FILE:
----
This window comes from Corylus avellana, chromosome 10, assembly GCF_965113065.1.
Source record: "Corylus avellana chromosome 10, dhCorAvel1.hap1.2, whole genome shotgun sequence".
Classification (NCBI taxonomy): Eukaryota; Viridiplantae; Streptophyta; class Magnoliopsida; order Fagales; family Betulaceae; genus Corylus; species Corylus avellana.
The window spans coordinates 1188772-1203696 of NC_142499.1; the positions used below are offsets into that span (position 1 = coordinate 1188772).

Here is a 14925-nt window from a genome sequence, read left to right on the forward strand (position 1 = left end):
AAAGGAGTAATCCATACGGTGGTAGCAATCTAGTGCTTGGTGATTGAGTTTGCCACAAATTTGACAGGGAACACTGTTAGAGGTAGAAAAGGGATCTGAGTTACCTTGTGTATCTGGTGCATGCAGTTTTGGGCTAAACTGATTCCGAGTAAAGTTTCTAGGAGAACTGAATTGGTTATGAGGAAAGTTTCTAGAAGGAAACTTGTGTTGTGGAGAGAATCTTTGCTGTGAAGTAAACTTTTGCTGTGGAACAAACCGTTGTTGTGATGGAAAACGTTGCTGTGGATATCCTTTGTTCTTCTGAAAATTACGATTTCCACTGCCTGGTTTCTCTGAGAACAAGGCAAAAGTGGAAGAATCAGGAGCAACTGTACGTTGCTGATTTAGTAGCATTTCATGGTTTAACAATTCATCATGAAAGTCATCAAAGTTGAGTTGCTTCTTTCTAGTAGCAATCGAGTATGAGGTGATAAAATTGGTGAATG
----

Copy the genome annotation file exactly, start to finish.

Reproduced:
This window comes from Corylus avellana, chromosome 10, assembly GCF_965113065.1.
Source record: "Corylus avellana chromosome 10, dhCorAvel1.hap1.2, whole genome shotgun sequence".
Classification (NCBI taxonomy): Eukaryota; Viridiplantae; Streptophyta; class Magnoliopsida; order Fagales; family Betulaceae; genus Corylus; species Corylus avellana.
The window spans coordinates 1188772-1203696 of NC_142499.1; the positions used below are offsets into that span (position 1 = coordinate 1188772).

Here is a 14925-nt window from a genome sequence, read left to right on the forward strand (position 1 = left end):
AAAGGAGTAATCCATACGGTGGTAGCAATCTAGTGCTTGGTGATTGAGTTTGCCACAAATTTGACAGGGAACACTGTTAGAGGTAGAAAAGGGATCTGAGTTACCTTGTGTATCTGGTGCATGCAGTTTTGGGCTAAACTGATTCCGAGTAAAGTTTCTAGGAGAACTGAATTGGTTATGAGGAAAGTTTCTAGAAGGAAACTTGTGTTGTGGAGAGAATCTTTGCTGTGAAGTAAACTTTTGCTGTGGAACAAACCGTTGTTGTGATGGAAAACGTTGCTGTGGATATCCTTTGTTCTTCTGAAAATTACGATTTCCACTGCCTGGTTTCTCTGAGAACAAGGCAAAAGTGGAAGAATCAGGAGCAACTGTACGTTGCTGATTTAGTAGCATTTCATGGTTTAACAATTCATCATGAAAGTCATCAAAGTTGAGTTGCTTCTTTCTAGTAGCAATCGAGTATGAGGTGATAAAATTGGTGAATG